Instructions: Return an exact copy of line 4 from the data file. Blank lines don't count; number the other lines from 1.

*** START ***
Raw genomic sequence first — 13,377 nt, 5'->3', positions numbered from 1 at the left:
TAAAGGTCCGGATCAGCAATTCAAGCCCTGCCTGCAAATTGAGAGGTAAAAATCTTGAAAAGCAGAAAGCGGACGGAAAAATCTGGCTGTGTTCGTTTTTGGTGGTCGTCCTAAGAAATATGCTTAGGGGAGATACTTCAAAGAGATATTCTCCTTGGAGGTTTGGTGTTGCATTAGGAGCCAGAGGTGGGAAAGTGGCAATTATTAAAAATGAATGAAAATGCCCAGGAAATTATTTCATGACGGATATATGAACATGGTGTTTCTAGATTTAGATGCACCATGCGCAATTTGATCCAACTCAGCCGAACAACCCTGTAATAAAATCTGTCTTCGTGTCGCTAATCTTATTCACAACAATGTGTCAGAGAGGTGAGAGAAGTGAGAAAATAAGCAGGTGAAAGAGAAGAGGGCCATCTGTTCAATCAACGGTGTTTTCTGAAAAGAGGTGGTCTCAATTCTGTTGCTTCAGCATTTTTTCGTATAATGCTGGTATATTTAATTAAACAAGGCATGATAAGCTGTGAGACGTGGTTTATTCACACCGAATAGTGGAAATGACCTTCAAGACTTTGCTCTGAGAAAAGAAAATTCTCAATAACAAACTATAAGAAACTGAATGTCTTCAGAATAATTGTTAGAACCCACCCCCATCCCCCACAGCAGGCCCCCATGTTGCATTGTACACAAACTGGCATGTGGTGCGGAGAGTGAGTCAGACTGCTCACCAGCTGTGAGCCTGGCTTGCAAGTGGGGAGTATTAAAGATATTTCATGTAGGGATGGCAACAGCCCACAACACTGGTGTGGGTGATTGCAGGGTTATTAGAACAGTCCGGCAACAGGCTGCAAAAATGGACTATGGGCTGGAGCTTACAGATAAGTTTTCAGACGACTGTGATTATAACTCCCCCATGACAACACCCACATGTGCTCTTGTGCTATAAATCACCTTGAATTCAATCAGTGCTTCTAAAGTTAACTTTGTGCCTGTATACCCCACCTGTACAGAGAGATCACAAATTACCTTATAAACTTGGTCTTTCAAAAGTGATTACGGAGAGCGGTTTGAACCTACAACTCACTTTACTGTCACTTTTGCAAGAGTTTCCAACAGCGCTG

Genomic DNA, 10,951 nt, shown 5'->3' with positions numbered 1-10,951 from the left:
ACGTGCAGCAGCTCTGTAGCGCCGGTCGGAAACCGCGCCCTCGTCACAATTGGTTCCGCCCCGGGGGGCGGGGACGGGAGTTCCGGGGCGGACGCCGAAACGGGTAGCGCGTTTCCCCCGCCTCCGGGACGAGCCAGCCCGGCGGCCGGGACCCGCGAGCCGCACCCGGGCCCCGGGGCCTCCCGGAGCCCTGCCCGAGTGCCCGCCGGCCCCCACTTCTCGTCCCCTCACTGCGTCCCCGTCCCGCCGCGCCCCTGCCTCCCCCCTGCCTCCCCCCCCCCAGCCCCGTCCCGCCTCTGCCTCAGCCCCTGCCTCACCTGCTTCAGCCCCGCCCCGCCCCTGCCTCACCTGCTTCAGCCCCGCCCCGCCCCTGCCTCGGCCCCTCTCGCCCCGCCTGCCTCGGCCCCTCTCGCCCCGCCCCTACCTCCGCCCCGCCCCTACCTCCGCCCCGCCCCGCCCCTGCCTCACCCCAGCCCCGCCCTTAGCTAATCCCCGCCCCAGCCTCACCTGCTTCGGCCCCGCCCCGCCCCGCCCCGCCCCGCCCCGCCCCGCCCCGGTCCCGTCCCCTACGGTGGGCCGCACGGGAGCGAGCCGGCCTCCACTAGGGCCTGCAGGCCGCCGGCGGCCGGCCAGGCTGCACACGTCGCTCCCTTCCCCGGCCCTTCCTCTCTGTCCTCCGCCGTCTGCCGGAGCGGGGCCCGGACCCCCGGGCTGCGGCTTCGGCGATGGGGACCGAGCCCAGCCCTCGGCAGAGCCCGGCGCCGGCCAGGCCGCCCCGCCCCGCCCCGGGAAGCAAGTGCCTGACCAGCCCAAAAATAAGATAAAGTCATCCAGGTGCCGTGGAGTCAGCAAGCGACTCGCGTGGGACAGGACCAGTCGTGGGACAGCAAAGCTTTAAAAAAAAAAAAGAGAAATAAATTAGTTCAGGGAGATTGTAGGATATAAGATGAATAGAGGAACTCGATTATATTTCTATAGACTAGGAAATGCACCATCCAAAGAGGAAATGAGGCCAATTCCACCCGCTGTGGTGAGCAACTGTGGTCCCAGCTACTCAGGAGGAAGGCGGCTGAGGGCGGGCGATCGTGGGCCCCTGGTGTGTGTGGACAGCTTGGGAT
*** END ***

ACGTGCAGCAGCTCTGTAGCGCCGGTCGGAAACCGCGCCCTCGTCACAATTGGTTCCGCCCCGGGGGGCGGGGACGGGAGTTCCGGGGCGGACGCCGAAACGGGTAGCGCGTTTCCCCCGCCTCCGGGACGAGCCAGCCCGGCGGCCGGGACCCGCGAGCCGCACCCGGGCCCCGGGGCCTCCCGGAGCCCTGCCCGAGTGCCCGCCGGCCCCCACTTCTCGTCCCCTCACTGCGTCCCCGTCCCGCCGCGCCCCTGCCTCCCCCCTGCCTCCCCCCCCCCAGCCCCGTCCCGCCTCTGCCTCAGCCCCTGCCTCACCTGCTTCAGCCCCGCCCCGCCCCTGCCTCACCTGCTTCAGCCCCGCCCCGCCCCTGCCTCGGCCCCTCTCGCCCCGCCTGCCTCGGCCCCTCTCGCCCCGCCCCTACCTCCGCCCCGCCCCTACCTCCGCCCCGCCCCGCCCCTGCCTCACCCCAGCCCCGCCCTTAGCTAATCCCCGCCCCAGCCTCACCTGCTTCGGCCCCGCCCCGCCCCGCCCCGCCCCGCCCCGCCCCGCCCCGGTCCCGTCCCCTACGGTGGGCCGCACGGGAGCGAGCCGGCCTCCACTAGGGCCTGCAGGCCGCCGGCGGCCGGCCAGGCTGCACACGTCGCTCCCTTCCCCGGCCCTTCCTCTCTGTCCTCCGCCGTCTGCCGGAGCGGGGCCCGGACCCCCGGGCTGCGGCTTCGGCGATGGGGACCGAGCCCAGCCCTCGGCAGAGCCCGGCGCCGGCCAGGCCGCCCCGCCCCGCCCCGGGAAGCAAGTGCCTGACCAGCCCAAAAATAAGATAAAGTCATCCAGGTGCCGTGGAGTCAGCAAGCGACTCGCGTGGGACAGGACCAGTCGTGGGACAGCAAAGCTTTAAAAAAAAAAAAGAGAAATAAATTAGTTCAGGGAGATTGTAGGATATAAGATGAATAGAGGAACTCGATTATATTTCTATAGACTAGGAAATGCACCATCCAAAGAGGAAATGAGGCCAATTCCACCCGCTGTGGTGAGCAACTGTGGTCCCAGCTACTCAGGAGGAAGGCGGCTGAGGGCGGGCGATCGTGGGCCCCTGGTGTGTGTGGACAGCTTGGGAT